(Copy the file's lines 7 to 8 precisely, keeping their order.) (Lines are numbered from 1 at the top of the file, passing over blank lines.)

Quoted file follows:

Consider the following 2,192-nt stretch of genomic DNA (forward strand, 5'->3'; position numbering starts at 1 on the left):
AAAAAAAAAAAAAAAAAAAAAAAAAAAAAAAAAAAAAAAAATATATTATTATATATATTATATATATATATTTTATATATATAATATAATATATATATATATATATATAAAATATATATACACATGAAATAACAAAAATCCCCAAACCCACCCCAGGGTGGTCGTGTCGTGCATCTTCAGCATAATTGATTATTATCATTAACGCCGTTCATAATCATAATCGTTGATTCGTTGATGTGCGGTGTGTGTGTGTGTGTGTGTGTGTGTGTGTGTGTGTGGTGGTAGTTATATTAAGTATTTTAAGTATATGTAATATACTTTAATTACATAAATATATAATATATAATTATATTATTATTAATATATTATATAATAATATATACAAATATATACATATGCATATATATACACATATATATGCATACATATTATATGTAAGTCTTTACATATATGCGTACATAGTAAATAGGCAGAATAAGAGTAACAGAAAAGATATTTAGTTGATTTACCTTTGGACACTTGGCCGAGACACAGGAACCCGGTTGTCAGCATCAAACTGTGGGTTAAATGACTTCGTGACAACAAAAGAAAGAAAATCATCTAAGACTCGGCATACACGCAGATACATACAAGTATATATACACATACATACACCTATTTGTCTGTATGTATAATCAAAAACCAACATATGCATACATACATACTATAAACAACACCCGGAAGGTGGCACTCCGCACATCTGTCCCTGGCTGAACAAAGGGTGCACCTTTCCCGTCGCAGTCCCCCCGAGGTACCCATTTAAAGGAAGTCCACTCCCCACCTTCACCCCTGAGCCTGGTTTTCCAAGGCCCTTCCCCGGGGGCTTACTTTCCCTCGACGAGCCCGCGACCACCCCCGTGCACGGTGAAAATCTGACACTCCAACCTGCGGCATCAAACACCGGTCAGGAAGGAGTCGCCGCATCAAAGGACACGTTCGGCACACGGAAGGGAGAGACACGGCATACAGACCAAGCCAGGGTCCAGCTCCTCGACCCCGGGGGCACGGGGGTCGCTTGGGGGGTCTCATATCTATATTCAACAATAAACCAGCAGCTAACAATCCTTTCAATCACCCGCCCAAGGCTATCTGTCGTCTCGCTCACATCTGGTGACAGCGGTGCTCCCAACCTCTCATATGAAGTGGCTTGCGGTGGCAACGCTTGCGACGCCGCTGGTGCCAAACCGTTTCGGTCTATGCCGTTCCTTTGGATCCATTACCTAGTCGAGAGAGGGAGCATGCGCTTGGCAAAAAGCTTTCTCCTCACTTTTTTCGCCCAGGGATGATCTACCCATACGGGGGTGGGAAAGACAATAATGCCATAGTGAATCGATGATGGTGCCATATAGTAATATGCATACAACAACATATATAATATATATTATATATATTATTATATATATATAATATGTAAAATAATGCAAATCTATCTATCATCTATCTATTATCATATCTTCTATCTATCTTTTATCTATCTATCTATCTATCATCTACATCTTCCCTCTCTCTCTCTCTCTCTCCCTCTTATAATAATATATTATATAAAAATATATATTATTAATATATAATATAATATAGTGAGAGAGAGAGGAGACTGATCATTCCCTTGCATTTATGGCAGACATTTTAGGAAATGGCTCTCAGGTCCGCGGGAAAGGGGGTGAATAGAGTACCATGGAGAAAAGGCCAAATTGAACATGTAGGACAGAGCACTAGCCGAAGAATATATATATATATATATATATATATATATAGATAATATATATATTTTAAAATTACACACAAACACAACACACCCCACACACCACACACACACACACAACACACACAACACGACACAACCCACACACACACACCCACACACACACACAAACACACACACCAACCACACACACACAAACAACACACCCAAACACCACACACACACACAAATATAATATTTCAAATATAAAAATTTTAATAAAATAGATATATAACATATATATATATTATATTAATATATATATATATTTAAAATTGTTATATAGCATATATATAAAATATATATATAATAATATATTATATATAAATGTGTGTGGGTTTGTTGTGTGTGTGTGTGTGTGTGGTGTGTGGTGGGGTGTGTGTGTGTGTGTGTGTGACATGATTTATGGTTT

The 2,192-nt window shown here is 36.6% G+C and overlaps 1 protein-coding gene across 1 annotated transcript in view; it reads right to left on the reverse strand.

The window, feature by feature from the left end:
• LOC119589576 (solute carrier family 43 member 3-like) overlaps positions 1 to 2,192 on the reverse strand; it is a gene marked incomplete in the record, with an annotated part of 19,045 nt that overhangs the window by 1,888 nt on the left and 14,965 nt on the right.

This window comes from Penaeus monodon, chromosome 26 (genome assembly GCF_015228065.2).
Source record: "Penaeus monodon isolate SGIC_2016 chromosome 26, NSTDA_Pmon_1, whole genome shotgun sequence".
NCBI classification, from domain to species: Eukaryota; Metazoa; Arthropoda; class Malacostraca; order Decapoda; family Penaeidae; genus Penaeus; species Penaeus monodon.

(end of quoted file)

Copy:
Source record: "Penaeus monodon isolate SGIC_2016 chromosome 26, NSTDA_Pmon_1, whole genome shotgun sequence".
NCBI classification, from domain to species: Eukaryota; Metazoa; Arthropoda; class Malacostraca; order Decapoda; family Penaeidae; genus Penaeus; species Penaeus monodon.